Kit inspection - familiarisation and a quick clean is always a good place to start
I did the usual internet searches looking for the kit online and within a couple of days the postman rattled on the door. I immediately dived into the cardboard packaging to uncover the now familiar top opening red box from Airfix. Upon inspection, there were three grey sprues and a single clear sprue retaining the 45 parts. I must admit, the quality of this new mould is excellent, with the soft grey plastic proving very forgiving when removing parts from the sprues. Furthermore, the detail included in the basic kit is very good, with crisp panel lines and clear riveting. I know some have complained about the depth of the panel lines on a few of the new moulds however I think they produce a realistic looking kit in the end, noting that straight out of the box they haven’t had primer or paint applied to them.
Alongside the plastic was an 8-page instruction booklet with 22 construction steps and two full colour painting and marking guides. The colour guides certainly are useful compared to the various shades and patterns of grey that some manufacturers still provide with their painting guides. Finally, the kit includes a small but busy decal sheet enabling the model to be built into a 2 Flying Training Squadron (FTS) Grey/Dayglo orange aircraft from Royal Air Force (RAF) Gaydon in 1967 or a 1 FTS Red/White/Grey aircraft from RAF Linton-On-Ouse circa 1984.
Having studied the instructions and painting guide it was readily apparent that the 2 FTS version would not require a mammoth masking job in order to complete the kit in this unusual (and to me little seen before) livery, as the Dayglo orange stripes were provided as decals. I was tempted for a moment to go for this option however instead I decided to build the Red/White/Grey livery that adorned the training aircraft of the RAF during the 80’s and 90’s (and my Airfix Tucano). In addition, the Red/White/Grey Jet Provost was the first ever aircraft I trained on at No: 1 School of Technical Training, RAF Cosford back in the 90’s (albeit this was a T.5 variant). Hence, the decision was fairly straight forward in the end.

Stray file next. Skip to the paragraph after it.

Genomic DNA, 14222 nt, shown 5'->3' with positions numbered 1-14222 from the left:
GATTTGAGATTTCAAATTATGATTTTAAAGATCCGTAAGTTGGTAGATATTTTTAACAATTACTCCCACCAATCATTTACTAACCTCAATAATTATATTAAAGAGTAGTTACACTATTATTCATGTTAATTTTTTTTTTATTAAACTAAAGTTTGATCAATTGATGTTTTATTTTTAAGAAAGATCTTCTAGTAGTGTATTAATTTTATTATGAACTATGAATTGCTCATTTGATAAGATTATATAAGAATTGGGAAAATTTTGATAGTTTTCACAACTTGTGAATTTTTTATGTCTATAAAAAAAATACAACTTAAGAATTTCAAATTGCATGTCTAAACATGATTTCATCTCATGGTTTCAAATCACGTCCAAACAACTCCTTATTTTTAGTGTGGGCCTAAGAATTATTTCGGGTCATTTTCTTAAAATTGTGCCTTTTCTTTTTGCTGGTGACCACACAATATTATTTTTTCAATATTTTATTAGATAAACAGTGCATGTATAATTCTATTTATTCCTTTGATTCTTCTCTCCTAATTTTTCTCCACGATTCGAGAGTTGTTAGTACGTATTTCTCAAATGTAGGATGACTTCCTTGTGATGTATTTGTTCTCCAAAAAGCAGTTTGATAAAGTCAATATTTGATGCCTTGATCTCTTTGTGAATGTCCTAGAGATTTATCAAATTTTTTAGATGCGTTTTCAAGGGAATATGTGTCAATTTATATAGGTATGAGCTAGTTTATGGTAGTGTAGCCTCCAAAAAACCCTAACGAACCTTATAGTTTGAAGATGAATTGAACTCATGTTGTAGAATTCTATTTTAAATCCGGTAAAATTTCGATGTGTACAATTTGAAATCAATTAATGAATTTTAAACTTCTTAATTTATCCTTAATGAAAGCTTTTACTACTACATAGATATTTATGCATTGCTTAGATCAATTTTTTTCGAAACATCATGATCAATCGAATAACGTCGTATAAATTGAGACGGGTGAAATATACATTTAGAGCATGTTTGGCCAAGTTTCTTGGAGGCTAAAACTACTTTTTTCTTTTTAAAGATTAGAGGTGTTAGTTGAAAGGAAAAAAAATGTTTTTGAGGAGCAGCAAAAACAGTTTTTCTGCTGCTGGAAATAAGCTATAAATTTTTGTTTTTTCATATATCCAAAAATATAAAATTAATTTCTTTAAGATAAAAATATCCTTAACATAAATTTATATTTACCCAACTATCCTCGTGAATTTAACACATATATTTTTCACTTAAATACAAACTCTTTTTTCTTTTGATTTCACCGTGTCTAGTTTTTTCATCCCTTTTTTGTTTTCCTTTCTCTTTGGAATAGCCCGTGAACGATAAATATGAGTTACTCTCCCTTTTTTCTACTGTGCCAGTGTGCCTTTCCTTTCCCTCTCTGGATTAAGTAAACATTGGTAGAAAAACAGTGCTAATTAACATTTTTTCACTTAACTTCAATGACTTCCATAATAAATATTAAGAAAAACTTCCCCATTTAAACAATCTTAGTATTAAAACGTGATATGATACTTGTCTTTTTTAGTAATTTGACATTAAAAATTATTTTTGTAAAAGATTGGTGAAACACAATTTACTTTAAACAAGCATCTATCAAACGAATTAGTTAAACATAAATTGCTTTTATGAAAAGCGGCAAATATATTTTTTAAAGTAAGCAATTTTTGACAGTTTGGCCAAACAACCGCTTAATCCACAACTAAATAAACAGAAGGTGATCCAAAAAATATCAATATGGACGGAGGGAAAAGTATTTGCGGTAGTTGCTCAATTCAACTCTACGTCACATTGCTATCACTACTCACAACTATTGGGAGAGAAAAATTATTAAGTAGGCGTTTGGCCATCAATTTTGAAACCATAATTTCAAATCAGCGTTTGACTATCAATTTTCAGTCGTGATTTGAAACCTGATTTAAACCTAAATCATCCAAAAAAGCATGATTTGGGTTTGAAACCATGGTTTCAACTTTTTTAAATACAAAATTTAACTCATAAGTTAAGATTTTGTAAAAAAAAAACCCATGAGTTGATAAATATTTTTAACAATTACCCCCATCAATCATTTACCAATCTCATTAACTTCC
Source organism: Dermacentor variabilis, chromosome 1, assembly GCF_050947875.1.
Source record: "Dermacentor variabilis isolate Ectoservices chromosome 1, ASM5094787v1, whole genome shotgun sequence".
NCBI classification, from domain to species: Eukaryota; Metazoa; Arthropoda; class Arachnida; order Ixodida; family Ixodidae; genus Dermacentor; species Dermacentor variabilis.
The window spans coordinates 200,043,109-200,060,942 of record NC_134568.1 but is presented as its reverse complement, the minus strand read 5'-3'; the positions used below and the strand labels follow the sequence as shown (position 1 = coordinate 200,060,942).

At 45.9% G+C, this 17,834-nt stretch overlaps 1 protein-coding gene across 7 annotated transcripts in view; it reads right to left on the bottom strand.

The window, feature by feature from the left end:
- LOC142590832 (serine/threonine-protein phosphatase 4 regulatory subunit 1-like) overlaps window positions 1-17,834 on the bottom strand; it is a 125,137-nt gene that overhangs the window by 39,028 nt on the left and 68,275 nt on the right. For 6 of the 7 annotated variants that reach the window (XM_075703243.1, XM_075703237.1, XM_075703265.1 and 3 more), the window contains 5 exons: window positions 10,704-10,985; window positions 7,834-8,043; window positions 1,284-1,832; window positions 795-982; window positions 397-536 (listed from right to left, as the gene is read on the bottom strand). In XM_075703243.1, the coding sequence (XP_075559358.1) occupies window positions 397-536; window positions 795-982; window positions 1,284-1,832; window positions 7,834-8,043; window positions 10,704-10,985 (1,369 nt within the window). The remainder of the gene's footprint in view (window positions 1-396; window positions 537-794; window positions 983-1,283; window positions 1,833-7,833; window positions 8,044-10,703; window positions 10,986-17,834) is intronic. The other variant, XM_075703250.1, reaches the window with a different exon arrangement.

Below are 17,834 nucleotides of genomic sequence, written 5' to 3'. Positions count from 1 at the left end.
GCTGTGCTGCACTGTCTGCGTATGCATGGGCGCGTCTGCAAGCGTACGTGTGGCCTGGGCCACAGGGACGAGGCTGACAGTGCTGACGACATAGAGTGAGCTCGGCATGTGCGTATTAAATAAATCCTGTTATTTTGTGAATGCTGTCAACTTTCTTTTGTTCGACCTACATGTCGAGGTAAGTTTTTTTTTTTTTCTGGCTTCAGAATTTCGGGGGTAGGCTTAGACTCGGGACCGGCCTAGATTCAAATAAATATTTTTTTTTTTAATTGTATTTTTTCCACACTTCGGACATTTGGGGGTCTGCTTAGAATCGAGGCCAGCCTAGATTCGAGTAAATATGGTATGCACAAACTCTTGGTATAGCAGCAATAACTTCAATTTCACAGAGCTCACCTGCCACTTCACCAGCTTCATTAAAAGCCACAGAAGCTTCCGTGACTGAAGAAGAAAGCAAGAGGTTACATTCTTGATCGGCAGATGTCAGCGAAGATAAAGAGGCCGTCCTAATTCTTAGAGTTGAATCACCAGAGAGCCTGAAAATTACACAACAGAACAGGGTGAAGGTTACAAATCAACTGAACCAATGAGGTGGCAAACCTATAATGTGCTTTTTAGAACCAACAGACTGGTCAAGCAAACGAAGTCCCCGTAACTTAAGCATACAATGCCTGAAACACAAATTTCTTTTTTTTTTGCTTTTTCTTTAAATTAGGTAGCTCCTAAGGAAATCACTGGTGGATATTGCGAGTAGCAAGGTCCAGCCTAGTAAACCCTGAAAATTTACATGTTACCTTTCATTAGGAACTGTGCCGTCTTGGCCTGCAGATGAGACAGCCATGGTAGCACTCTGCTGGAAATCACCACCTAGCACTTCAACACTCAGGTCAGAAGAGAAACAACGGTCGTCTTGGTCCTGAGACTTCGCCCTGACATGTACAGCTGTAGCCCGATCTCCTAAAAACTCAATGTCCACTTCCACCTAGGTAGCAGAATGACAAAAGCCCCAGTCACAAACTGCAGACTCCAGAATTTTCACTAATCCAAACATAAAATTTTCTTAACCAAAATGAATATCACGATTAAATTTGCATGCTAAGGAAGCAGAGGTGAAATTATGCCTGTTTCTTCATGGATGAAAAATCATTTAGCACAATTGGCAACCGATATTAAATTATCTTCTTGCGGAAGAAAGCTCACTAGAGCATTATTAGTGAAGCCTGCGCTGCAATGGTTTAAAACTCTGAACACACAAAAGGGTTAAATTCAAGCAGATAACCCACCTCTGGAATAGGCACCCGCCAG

The kit is a skill level 1 kit and therefore suitable for all modellers aged 8+ and added another Flying Hour token to my growing collection. I really must join the Airfix Club and cash in some of these tokens soon. The built dimensions are listed as Length: 137mm and Width: 156mm making this a small kit requiring little shelf space. A consideration that I am now having to make more and more with my purchases.
On to the build:
Preparation. I think this is just an OCD that I have as a few modellers I know get excellent results without really doing any sort of surface preparation to their kits, however I find that a quick wash of all the parts in warm soapy water just frees any grease marks from them. I dunked the sprues into the bowl and then left them overnight to dry on a few sheets of kitchen towel.
Cockpit assembly and ejection seat work
Steps 1 & 2. As with almost all model aircraft kits, the first stage of construction is the cockpit. The parts are well moulded with crisp console detail and some good basic rudder pedals. The cockpit tub was fully assembled and then sprayed with a couple of thin coats of Satin Black (Humbrol 85). As the cockpit was likely to be pretty visible through the large Perspex canopy of the Jet Provost I spent a little time dry brushing the raised detail with Silver (Humbrol 11) to give it a slightly worn look. In reality, after a few weeks of aircrew and engineers clambering in/out of the cockpit they can look fairly worn out and tired quickly.
Steps 3 thru 5. Whilst the basic cockpit tub was drying, construction moved to the two Martin Baker Mk.4 Ejection Seats. The basic kit seats are perfectly acceptable representations in this scale, and are made up of four parts each: two sides, the main seat cushion (or pilots if used) and a head rest. The moulded ejection handles that form part of the head rest are quite thick and therefore I decided to remove these and replace them with scratch built items formed from thin pieces of copper wire. The wire was wrapped around a small needle in order to get the required profile before being trimmed and glued into place. Similar ejection handles were also made for between the pilot’s legs.
Well painted canopy framing can make all the difference to your finished model
The seats were then painted as per the guide in the instructions, the only difference being that the ejection seat handles were painted yellow and black, the Personal Survival Pack box that usually forms the base of the ejection seat was painted yellow (Humbrol 24) and the lower harness straps blue as per some reference photographs that I had found of the aircraft in service. I decided to omit the pilots from the build, primarily in order to keep as much detail as possible visible in the cockpit but also because the figures supplied with the kit in my opinion were not the greatest. They appeared to have a lot of flash that required removal and weren’t quite as crisp as the remainder of the kit’.